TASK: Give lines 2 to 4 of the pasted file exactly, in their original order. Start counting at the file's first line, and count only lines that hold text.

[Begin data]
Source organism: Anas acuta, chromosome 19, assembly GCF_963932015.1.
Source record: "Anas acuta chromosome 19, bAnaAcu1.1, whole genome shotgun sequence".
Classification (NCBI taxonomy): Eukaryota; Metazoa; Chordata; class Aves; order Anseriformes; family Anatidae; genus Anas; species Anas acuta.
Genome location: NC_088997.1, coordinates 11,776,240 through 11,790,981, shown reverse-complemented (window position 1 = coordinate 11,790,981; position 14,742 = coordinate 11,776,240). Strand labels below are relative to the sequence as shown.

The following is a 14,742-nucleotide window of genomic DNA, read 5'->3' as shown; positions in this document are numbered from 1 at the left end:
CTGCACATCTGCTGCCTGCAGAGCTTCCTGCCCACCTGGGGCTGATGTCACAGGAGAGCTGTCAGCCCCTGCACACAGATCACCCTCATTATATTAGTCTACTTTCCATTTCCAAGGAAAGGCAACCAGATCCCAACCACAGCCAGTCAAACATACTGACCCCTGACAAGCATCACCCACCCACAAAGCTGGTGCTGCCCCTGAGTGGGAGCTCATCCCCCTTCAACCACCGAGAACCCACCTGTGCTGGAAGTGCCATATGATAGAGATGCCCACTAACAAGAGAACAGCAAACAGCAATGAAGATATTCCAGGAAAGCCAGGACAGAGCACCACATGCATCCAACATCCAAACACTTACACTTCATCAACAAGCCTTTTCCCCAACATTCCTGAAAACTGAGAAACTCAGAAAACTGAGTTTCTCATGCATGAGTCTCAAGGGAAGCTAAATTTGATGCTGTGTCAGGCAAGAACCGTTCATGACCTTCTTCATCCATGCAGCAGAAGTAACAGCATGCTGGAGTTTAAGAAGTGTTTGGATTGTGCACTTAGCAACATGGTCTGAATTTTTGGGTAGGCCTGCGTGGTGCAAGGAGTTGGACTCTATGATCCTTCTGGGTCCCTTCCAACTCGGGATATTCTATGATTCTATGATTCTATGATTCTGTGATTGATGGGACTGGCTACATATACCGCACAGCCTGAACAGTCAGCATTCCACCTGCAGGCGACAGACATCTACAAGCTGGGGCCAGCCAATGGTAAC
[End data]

Source record: "Anas acuta chromosome 19, bAnaAcu1.1, whole genome shotgun sequence".
Classification (NCBI taxonomy): Eukaryota; Metazoa; Chordata; class Aves; order Anseriformes; family Anatidae; genus Anas; species Anas acuta.
Genome location: NC_088997.1, coordinates 11,776,240 through 11,790,981, shown reverse-complemented (window position 1 = coordinate 11,790,981; position 14,742 = coordinate 11,776,240). Strand labels below are relative to the sequence as shown.